Tuesday, January 06, 2009

New Assignment: Word: Change

If you want to participate, the project completion date is Feb 7 2009.
Send an email to saije if you want to be added to creativegym.

Friday, March 28, 2008

Alyssa Harley: Project: Smoke


Archest slick twiggenbaggers
banking glasseyed souls,
napalm, A-bombs, daybongs
catnipping the bowls.

Smoke, dude, you got some smoke?
hotblood, redass smoke.
Blow up Al Kut, Bikini, Dresden,
Haiphong. Smoke. Smoke.


Jane Lerner: Project: Smoke

Chocolate Nut Candy with Smoke

1 cup sliced almonds
1/4 tsp each of smoked paprika and ground clove
1 tsp of smoked salt
2 bars (about 6 oz) of good-quality bittersweet chocolate (somewhere between 60 and 80%).


Toss the almonds with 1/2 tsp of the salt, plus all of the paprika and clove. In a 350°F oven, (or a toaster oven) toast the almonds until they are lightly browned, about 5-8 minutes, stirring a few times to prevent burning. Allow them to cool completely, and then chop them coarsely.
Break up the chocolate and melt it in a bowl set over a pan of simmering water.

Once the chocolate has melted, take the bowl off the heat and stir in the chopped nuts, completely coating them with chocolate.
Cover a baking sheet with parchment or plastic wrap. Scoop out heaping teaspoons of the chocolate-nut mixture onto the sheet pan. Sprinkle a bit more smoked salt on top of each candy. Freeze for at least 20 minutes. Keep cold until ready to eat. Enjoy!

Lisa Davis: Project: Smoke

What was most important back then, during those angst-filled mid-teen years, was to be from a family as fucked up as my friends’ families. That was what tied us together, our collective sense of domestic misfortune. It was what I craved, more than love or friendship: sympathy, the route to belonging.
Julie shared a home with her alcoholic mother and prurient stepfather, who more than once crossed the line from letch to pedophile. Maybe once a month or so she stayed with her coke-addled father in whatever hovel he happened to inhabit on Saratoga’s seedy West Side (except for the six months that he lived in a custom-built, three-story vacation house on the lake, when he was at the height of his dealing prowess and promised her all sorts of goodies, which he never delivered).
Amy’s parents were properly sauced within twenty minutes of returning from their 9-5ers at the unemployment office, deflated into matching Edith and Archie chairs before Mutual of Omaha’s Wild Kingdom, which seemed to be on a perpetual loop at their house. All that cable television, wasted on saber tooth tigers.
Rachel lived across the street from Amy, in a matching folk Victorian that had been diced into apartments. Every three months or so, her mother chose to discard all of Rachel’s belongings, tossing them out the window into the industrial dumpster below. Rachel’s father had disappeared years ago.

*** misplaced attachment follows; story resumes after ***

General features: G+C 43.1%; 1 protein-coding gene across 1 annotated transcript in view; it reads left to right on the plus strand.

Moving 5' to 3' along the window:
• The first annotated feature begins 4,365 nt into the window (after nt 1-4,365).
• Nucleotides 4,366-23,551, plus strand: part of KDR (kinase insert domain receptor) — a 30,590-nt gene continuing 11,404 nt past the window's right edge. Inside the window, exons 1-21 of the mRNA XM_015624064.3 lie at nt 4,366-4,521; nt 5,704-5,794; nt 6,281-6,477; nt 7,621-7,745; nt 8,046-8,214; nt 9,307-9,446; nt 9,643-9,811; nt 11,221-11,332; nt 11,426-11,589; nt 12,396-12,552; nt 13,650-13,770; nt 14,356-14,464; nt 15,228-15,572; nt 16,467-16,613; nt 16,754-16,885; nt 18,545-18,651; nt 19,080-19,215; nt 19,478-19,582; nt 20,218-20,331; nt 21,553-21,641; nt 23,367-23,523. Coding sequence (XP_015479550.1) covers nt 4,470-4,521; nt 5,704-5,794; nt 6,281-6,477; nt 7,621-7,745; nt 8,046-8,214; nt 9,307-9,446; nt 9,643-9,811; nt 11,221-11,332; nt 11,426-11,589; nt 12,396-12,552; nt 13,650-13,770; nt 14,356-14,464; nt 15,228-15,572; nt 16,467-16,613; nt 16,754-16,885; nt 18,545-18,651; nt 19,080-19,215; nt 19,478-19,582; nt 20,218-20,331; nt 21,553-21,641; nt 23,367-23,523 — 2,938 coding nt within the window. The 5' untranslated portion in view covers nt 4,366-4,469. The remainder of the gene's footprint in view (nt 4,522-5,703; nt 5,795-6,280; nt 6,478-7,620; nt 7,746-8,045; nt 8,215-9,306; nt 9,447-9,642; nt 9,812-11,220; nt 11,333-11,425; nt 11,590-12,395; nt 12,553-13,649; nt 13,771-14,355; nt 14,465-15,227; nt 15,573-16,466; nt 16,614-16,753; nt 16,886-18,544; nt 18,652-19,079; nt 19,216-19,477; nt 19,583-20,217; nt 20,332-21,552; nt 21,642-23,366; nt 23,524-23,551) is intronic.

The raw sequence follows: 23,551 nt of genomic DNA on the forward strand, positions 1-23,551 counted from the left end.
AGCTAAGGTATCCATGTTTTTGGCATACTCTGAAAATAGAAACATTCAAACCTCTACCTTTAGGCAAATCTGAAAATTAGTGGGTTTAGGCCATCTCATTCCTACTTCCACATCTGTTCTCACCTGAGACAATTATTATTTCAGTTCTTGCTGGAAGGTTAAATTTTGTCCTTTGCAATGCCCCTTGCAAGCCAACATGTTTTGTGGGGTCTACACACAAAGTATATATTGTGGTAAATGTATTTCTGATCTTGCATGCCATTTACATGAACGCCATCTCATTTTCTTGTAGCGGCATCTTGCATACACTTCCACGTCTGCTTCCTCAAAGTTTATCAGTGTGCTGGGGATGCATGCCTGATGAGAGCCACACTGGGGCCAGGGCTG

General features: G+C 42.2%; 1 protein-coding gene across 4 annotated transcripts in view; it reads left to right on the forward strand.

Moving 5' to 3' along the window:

Katie’s father, on the other hand, had surrendered legal rights to his children. She had actually fired her father, her mother’s bruises and black eyes evidence enough to get him tossed off her family tree.
I don’t know what was wrong at Kristin’s house. Her parents were just weird, suburban and weird. Her father’s facial features were too large, a little Lucien Freud trapped in Saratoga white trash.
All those malfunctioning familial ingredients explained the misbehaviors of our gang: the stealing, cheating, lying, overt sexual activity, mild juvey status that we courted.
What was wrong at my house? Something had me out in the middle of George Street, screaming the word “abusive” and pointing at the brick Italianate house that I so loved. Something had me stealing from relatives, skipping school, too lazy to wash dishes at the corner restaurant where my stepmother had procured for me a summer job. Something had me stoned most afternoons and some mornings, giving blowjobs to strangers at the Holiday Inn, passing afternoons in the closet, a steak knife flirting with my wrist. I looked at my siblings: geniuses, all of them, almost never in trouble. I clung to what I knew could be the cause: my father and his dependency on The Marijuana, to which my mother had on occasion referred, usually in the same breath that she noted the absence of the monthly child support check.
My father was a pothead.
This bode well for me, not only because I was allowed entry into the fucked-up-family club, but because it brought a steady stream of shaggy-haired teenage boys to the tiny room on our first floor where my father would teach them guitar after school and in the evenings. My father—self-trained, and unable to read music still at this point, in his early 40s—hated this job. He did not want to teach scales or theory. Instead he showed the kids the three chords in the one, four, five progression which lent them access to unlimited pop songs: The Dead and Neil Young and Bob Dylan, off key and leaking from behind that carved oak door with the polished porcelain knob. My father was a pothead, true. The problem was that he was cool.